By JIM WILLIS
Monday’s St. Patrick’s Day celebrations may have been mostly about the beer and a bit about the corned beef, but Wednesday is St. Joseph’s Day, and that is all about the food. More specifically, it’s about the pastries: the sfinge and the zeppoli.
PieHole checked it with Peter LaRosa, who along with his brother, Sal, owns LaRosa’s Pastry Shop in Shrewsbury. LaRosa explained the difference between the sfinge and the zeppoli – each of which goes by more than one spelling, depending on dialect – and filled our ears with the history and tradition of St. Joseph’s Day like a pair of cannoli.
“Joseph was the father of Jesus, and the tradition is that if you have someone named Joseph or Josephine in your family, you buy [pastries] for them,” LaRosa says. “They can’t buy them for themselves. In the tradition, Jesus serves Joseph. It’s all about taking care of Joseph.”
And, as LaRosa tells it, you don’t bring Joseph/Josephhine just one zeppoli: you bring a dozen or two. At least that’s the way it used to be up until the 1970s or so, according to LaRosa.
“People used to buy them by the dozens. The old-timers, they’ll still buy six or maybe a dozen. Nowadays though, people buy two or three.”
LaRosa says that as Italians moved out of New York, traditions started to fall by the wayside.
“Out here [in the suburbs], you have a bigger mix of people, and not everyone keeps up with tradition. Part of what we do here is try to keep that alive.”
One way LaRosa keeps the customs alive is by offering the sfinge and zeppoli only from about two weeks before St. Joseph’s Day until Easter, which this year falls on April 20.
“After that, that’s it,” he says. “You have to wait until next year. People will ask for them throughout the year, but we don’t make them because then it’s not special anymore. It’s special to have them just for St. Joseph’s to keep the tradition.”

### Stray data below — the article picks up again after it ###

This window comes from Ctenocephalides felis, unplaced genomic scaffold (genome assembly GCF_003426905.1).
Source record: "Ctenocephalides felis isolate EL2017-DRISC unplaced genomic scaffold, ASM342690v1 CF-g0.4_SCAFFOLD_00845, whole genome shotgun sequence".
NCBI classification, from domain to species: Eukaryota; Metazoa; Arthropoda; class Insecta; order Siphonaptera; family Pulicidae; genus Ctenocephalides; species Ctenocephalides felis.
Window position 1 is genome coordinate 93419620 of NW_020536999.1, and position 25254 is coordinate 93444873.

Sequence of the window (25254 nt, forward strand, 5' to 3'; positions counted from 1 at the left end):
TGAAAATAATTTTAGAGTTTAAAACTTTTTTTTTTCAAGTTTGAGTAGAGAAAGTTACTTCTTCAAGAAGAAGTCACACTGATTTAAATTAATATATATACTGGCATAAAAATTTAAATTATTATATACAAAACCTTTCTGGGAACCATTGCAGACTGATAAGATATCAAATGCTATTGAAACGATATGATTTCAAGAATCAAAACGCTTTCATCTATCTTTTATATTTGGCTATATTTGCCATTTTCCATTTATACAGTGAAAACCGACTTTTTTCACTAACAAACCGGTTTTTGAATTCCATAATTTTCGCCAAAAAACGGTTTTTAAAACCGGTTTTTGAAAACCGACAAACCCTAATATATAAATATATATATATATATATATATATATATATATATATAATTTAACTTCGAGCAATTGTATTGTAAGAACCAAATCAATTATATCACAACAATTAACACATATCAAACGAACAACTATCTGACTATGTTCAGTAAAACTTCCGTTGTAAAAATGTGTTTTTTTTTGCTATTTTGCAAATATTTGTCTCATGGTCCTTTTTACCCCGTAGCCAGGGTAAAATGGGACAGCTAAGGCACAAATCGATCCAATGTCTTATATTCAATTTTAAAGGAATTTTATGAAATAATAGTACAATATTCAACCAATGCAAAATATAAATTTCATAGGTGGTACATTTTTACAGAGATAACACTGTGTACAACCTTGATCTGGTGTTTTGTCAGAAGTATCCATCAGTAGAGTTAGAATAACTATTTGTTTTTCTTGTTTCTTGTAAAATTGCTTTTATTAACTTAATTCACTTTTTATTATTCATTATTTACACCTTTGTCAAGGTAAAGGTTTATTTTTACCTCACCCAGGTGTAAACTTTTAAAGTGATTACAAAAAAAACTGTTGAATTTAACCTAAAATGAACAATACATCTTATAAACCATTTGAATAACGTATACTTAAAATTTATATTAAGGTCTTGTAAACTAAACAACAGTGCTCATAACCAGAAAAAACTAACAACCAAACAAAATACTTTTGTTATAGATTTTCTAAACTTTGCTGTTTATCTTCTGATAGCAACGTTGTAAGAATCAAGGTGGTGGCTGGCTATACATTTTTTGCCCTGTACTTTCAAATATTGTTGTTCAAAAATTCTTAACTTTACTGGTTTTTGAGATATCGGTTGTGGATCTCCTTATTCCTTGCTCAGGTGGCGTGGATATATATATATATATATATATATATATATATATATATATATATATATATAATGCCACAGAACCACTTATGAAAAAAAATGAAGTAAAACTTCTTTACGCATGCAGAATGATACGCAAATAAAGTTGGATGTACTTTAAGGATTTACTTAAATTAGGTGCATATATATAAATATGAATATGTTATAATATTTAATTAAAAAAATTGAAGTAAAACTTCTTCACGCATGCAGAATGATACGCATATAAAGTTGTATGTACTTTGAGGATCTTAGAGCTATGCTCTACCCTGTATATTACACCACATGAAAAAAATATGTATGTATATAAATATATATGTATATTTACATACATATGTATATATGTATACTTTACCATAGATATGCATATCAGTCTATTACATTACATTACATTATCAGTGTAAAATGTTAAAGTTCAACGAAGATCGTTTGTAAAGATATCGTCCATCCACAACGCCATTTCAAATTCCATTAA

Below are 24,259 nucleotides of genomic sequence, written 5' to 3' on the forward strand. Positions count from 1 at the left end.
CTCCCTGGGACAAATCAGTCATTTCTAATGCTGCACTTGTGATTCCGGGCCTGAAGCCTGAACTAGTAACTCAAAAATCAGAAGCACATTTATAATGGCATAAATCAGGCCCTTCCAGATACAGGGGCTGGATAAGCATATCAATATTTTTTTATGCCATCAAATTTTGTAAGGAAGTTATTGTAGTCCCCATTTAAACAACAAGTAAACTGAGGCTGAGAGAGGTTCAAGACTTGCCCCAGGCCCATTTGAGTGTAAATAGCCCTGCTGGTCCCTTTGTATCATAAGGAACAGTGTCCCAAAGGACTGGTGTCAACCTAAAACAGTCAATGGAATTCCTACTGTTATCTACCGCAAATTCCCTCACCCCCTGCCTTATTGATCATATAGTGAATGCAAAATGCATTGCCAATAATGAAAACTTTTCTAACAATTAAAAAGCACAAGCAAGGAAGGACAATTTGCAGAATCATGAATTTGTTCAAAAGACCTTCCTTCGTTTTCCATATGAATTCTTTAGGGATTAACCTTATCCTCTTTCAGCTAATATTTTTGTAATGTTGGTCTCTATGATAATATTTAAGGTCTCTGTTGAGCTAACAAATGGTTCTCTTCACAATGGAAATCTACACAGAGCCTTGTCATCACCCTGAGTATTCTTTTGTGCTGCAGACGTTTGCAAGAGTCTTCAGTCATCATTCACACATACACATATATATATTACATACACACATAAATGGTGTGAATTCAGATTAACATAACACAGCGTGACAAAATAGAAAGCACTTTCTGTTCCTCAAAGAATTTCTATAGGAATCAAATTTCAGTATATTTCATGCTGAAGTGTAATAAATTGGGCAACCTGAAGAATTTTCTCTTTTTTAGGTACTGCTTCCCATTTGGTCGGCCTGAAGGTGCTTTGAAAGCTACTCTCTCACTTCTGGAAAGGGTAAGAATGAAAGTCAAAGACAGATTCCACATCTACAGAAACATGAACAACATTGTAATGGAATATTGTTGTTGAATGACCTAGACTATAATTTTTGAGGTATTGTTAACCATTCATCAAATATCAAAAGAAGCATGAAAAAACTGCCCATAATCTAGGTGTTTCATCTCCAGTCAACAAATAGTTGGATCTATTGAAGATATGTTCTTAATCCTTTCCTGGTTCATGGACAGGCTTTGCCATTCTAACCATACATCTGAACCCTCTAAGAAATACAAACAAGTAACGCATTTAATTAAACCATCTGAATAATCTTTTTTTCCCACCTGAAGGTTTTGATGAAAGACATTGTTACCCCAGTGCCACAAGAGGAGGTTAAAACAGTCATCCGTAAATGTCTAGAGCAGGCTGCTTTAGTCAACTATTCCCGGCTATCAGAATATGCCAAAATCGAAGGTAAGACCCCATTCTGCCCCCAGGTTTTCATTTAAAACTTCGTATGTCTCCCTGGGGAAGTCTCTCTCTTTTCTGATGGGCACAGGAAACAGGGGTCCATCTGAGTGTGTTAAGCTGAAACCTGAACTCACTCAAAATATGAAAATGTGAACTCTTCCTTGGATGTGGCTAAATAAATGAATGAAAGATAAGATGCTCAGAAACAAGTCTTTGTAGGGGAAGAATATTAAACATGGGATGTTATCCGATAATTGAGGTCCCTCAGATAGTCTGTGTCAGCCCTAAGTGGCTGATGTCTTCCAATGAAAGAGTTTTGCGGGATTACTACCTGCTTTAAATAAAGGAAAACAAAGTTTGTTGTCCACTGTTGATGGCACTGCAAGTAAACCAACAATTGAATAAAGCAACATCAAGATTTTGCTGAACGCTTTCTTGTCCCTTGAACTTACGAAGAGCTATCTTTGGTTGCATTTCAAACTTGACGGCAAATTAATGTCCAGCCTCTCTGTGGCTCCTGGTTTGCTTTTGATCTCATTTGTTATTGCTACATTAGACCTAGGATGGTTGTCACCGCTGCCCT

As for the difference between the sfinge ($4.95 each) and the zeppoli ($3.95 each), LaRosa says the dough is the same, but the sfinge is the original pastry that you would have found on the traditional St. Joseph’s feast table in Sicily – albeit made with lard instead of shortening.
The sfinge is a larger pastry, filled with cannoli filling — typically ricotta cheese with powdered sugar. LaRosa tells PieHole that the sfinge is what his great, great grandfather was making back in the 1850s though it probably would have been a goat’s milk cheese in the filling.
LaRosa tells us that the zeppoli started gaining popularity in the 1940’s because it was easier to make and faster to fry.
“Back [in the '40s], the zeppoli was the new thing, and they would be filled with custard instead of cannoli filling.”
Now, LaRosa makes both sfinges and zeppolis, and offers them filled with either custard or cannoli filling.
“The old-fashioned Italians, though, they don’t want the zeppoli, they want the sfinge,” he says. “They’ll be here tomorrow asking for them.”